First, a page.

As a result, both Campbell and Steele engaged in campaigns of protest to attempt to publicize their cases. Steele escaped from prison several times, in order to make high profile demonstrations, including a rooftop protest and supergluing himself to the railings at Buckingham Palace. Campbell protested whilst remaining in Barlinnie prison, going on hunger strike, refusing to cut his hair, and making a documentary. After a lengthy legal argument, the Secretary of State for Scotland referred the case to the appeal court, granting Campbell and Steele interim freedom pending its outcome.
The appeal failed. The three appeal judges reached a split decision on whether the fresh evidence relating to Love's testimony (and relating to a potentially exculpatory statement made to the police by Love's sister, which had not been disclosed to the Defence at the trial) would have significantly affected the outcome of the original trial, and thus should be heard. Lord Cullen andLord Sutherland both opined that it would have not, with Lord McCluskey dissenting. Campbell and Steele were returned to prison.
The legal fight continued. A further petition was presented to the Scottish Secretary asking for the case to be referred back to the Court of Appeal. Donald Dewar refused to refer the case, because he did not "believe that they present[ed] grounds for a referral of the case to the appeal court". Solicitors for Campbell and Steele then took the case to the then newly created Scottish Criminal Cases Review Commission, which then took up the case.
The Commission first requested and received material from the Crown Office. It then went to court to obtain further Crown paperwork relating to the case, including government correspondence. The Crown fought against the release of the paperwork, on the grounds that the Commission had not justified it gaining access to the paperwork and that the papers were in the same category as paperwork that the Commission had already been denied access to by Scottish Executive's Justice Department. Lord Clarke ruled in favour of the Commission being granted access to the paperwork, stating that "The commission [has] a statutory obligation to carry out a full, independent and impartial investigation into alleged miscarriages of justice." and that "Legislation under which [it acts] was clearly designed to give the widest powers to perform that duty.".
The Commission decided that the case should be referred back to the appeal court. Pending the outcome of the appeal Lord Justice Clerk, Lord Gill, granted Campbell and Steele interim freedom a second time.
Three years later, the appeal was heard by the appeal court, and it succeeded. Lord Gill, Lord MacLean, and Lord Macfadyan quashed the convictions as a result of hearing new evidence and because of what they stated to be significant misdirection of the jury by the judge at the original trial. The new evidence, which was not contradicted by the Crown, was from Brian Clifford, a professor of cognitive psychology, who testified that the recollection of Campbell's statement by the four police officers at the time of the original trial was "too exact". Clifford had performed studies where he tested people in Scotland and England on their ability to recall things that they had just heard. His results were that people only recalled between 30% and 40% of the actual words they heard, and that the highest score obtained by anyone trying to recall what Campbell was supposed to have said was 17 words out of the 24 used. He concluded that people process utterances for "meaning rather than [for] actual wording". He stated that these results "strongly suggested that it was not at all likely" that the officers would be able to record Campbell's statement "in such similar terms". The appeal judges concluded that "any jury hearing Prof. Clifford's evidence would have assessed the evidence of the arresting police officers in an entirely different light" and that the evidence "is of such significance that the verdicts of the jury, having been returned in ignorance of it, must be regarded as miscarriages of justice". Campbell (represented by Maggie Scott QC) and Steele were freed.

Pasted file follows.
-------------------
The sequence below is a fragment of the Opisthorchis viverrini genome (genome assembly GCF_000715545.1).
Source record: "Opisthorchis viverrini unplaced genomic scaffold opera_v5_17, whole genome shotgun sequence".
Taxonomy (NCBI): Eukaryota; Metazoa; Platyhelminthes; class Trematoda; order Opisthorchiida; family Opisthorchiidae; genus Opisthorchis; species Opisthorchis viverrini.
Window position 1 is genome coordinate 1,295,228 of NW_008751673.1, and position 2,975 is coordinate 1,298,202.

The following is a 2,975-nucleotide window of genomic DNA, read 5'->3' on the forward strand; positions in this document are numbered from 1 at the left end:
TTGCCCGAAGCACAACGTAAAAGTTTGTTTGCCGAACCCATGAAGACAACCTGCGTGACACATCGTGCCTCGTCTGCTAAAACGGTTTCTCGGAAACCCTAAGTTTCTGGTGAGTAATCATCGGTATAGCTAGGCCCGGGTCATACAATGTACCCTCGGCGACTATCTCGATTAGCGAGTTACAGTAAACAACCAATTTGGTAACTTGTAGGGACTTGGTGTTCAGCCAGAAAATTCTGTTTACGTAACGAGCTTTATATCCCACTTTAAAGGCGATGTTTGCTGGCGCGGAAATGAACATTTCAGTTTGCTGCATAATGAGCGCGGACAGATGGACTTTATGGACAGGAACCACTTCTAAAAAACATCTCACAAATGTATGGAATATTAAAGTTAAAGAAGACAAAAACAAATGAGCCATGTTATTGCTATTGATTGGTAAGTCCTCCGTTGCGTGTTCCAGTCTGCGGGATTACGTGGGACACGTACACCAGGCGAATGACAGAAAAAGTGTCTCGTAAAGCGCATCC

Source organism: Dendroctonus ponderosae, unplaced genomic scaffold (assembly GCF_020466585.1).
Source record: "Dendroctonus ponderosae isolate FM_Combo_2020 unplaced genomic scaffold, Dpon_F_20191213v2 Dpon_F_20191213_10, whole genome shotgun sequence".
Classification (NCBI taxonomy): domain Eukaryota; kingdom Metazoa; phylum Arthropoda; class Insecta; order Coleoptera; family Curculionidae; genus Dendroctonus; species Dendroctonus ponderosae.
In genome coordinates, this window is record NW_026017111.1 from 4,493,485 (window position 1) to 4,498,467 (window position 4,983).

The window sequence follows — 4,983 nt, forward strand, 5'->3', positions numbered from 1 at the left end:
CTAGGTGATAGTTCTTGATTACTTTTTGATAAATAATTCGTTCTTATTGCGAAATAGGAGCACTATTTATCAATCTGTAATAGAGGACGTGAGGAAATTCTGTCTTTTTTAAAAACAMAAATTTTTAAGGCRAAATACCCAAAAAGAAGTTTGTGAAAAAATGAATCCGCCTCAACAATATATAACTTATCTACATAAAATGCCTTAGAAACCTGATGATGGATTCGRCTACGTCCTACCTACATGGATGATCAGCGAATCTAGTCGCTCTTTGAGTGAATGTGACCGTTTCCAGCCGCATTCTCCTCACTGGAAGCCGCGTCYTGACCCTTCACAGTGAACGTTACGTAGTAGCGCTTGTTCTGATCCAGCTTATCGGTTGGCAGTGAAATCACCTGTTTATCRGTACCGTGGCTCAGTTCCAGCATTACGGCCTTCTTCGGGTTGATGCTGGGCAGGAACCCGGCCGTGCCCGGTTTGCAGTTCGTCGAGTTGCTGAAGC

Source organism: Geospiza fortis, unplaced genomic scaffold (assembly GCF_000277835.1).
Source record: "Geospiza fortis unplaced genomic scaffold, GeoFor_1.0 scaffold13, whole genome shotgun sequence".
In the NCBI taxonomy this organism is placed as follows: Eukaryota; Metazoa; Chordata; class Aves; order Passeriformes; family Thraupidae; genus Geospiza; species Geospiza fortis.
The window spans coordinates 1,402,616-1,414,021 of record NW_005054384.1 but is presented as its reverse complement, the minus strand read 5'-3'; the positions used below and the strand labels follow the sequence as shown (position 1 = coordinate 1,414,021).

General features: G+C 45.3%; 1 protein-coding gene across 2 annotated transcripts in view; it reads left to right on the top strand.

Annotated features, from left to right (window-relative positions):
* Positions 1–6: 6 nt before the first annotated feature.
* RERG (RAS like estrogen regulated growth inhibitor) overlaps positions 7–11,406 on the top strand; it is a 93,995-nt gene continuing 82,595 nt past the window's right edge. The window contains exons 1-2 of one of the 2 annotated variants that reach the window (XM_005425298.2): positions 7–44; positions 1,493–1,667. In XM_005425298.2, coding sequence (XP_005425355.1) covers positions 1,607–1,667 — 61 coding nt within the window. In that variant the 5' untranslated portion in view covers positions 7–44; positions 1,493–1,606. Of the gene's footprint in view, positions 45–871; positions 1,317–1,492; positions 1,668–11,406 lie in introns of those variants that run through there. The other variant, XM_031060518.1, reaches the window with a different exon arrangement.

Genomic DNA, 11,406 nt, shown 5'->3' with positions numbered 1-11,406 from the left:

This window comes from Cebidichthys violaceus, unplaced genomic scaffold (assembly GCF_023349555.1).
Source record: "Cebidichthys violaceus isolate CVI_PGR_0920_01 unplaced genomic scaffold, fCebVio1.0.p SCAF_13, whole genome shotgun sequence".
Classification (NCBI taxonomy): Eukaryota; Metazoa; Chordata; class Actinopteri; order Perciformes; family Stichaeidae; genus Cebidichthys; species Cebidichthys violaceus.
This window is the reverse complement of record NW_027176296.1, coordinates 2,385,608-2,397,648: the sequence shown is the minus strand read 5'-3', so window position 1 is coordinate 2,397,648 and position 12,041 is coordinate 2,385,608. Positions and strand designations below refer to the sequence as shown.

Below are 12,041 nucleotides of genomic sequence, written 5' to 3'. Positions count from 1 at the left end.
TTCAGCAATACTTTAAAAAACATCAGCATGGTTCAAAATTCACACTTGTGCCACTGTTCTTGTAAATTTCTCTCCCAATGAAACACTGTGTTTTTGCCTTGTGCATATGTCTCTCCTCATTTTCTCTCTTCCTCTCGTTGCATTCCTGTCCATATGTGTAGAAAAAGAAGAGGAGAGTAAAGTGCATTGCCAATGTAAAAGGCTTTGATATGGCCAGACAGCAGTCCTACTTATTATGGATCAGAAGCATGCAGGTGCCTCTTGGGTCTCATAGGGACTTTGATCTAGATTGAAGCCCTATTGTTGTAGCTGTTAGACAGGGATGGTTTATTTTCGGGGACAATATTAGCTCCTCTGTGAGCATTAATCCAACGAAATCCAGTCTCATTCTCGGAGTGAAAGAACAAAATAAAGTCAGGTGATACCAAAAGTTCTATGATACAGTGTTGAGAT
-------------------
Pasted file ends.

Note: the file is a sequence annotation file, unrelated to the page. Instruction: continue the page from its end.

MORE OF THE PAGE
The original trial judge, Lord Kincraig, who had told Campbell and Steele in court at the original trial that he regarded them as "vicious and dangerous men", at that point in his 80s and having been retired for 18 years, spoke out against the ruling of the appeal court days afterward, stating that he could not "accept there was a conspiracy among the police". At the original trial he had instructed the jury that to believe Campbell and Steele's assertions was to accept that "not one or two or four but a large number of detectives have deliberately come here to perjure themselves, to build up a false case against an accused person" and to accept the implication that there had been a conspiracy by police officers of the "most sinister and serious kind" in order to "saddle the accused wrongly with the crimes of murder and attempted murder, and a murder of a horrendous nature". After the convictions were quashed, he criticised the appeal court for "[usurping] the function of the jury" in that "The function of the jury is to decide questions of fact not law." and that the appeal court "seem[s] to have said that evidence is not believable, which is the jury's province. That's a decision in fact. The court of appeal has decided in fact the jury was wrong.".
Campbell called for a fresh investigation of the murder of the Doyle family, accusing Tam McGraw both of the original murders and of instigating a campaign over 20 years to ensure that Campbell remained in jail and was silenced, including repeated attempts on Campbell's life. But commentators considered it unlikely that a fresh investigation would be launched as a result of the convictions being quashed and the fresh evidence that had been presented since the original trial. This was in part because claims by Campbell against a man whom he is viewed to clearly hate are viewed with skepticism (His stabbing in 2002 was believed at the time to be part of a long running tit-for-tat feud between the two men.), and in part because two police officers who had been heavily involved in the case had since died. Detective Superintendent Norrie Walker had been found dead in his fume-filled car in 1988, and Detective Chief Superintendent Charles Craig, head of the Criminal Investigation Department at the time of the murders, had died in 1991.